HAX-1 is an anti-cell death protein that could protect cardiac cells during traumatic cardiovascular events like heart attack and heart failure. In a study published this week in Proceedings in the National Academy of Sciences
(PNAS), scientists from the University of Cincinnati
(UC) explored the mechanism behind harnessing this protective behavior into a way to keep cardiac cell damage to a minimum after a damaging event.
After observing HAX-1 levels decreasing and cell death levels increasing after heart attacks in mice, UC researchers thought there might be away to reverse this behavior to prevent cell death.
During oxidative stress, the mitochondrial permeability transition pore (MPTP) opens and results in ATP depletion and cell death (Journal of Molecular and Cellular Cardiology
). HAX-1 manages this activity on a regular basis to maintain the integrity of the heart tissues. Theoretically, HAX-1 could be manipulated to do damage control during heart attacks and heart failure by inhibiting energy loss and necrotic cell death from the MPTP.
“Basically, what we have found is that this protein is inhibiting cell death through a pathway that is known to cause death,” UC’s Dr. Chi Keung Lam explained.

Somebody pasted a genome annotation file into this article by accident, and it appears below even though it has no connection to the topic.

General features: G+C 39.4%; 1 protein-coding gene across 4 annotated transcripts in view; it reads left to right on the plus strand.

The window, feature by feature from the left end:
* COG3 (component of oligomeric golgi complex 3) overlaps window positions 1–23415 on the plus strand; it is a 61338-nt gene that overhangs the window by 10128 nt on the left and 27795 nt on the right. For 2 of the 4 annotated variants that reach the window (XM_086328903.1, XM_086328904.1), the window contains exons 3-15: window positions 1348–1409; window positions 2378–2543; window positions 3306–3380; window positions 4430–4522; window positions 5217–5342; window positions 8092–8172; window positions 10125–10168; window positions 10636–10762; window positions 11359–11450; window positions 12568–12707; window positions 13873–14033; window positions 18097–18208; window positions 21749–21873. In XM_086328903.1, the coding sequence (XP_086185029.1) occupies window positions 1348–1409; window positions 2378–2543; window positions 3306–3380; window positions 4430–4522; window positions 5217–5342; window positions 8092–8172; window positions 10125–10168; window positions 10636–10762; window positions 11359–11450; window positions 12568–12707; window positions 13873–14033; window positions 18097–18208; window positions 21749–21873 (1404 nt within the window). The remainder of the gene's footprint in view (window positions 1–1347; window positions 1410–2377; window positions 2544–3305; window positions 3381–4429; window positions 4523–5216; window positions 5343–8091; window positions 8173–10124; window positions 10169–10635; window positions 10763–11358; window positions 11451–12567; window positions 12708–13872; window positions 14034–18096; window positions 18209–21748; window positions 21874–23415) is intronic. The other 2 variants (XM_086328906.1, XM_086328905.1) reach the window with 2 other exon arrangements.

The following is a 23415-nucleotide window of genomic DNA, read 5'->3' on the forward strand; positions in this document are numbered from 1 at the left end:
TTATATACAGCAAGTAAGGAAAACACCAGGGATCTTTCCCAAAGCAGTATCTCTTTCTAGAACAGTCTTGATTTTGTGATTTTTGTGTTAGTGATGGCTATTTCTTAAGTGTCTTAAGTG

According to Circulation,
cardiac tissue can resist damage from oxygen depletion for about 15 minutes, but over time cell death will increase without access to oxygen, leading to a “spectrum of reperfusion-associated pathologies,” also known as reperfusion injury. Increasing levels of HAX-1 during events of oxygen depletion, like heart attacks, could lessen the long-term impact of reperfusion injury.
ATP depletion and cell death from an opening of the MPTP occurs in more than just heart disease. Cell damage from some cases of cancer, stroke, and liver disease are connected to the MPTP. HAX-1 and similar proteins in other organs have the potential to prevent damage during traumatic events in patients suffering from these diseases.
Check out the following UC San Francisco video from a previous study involving stem cells in mice for treating heart attack patients.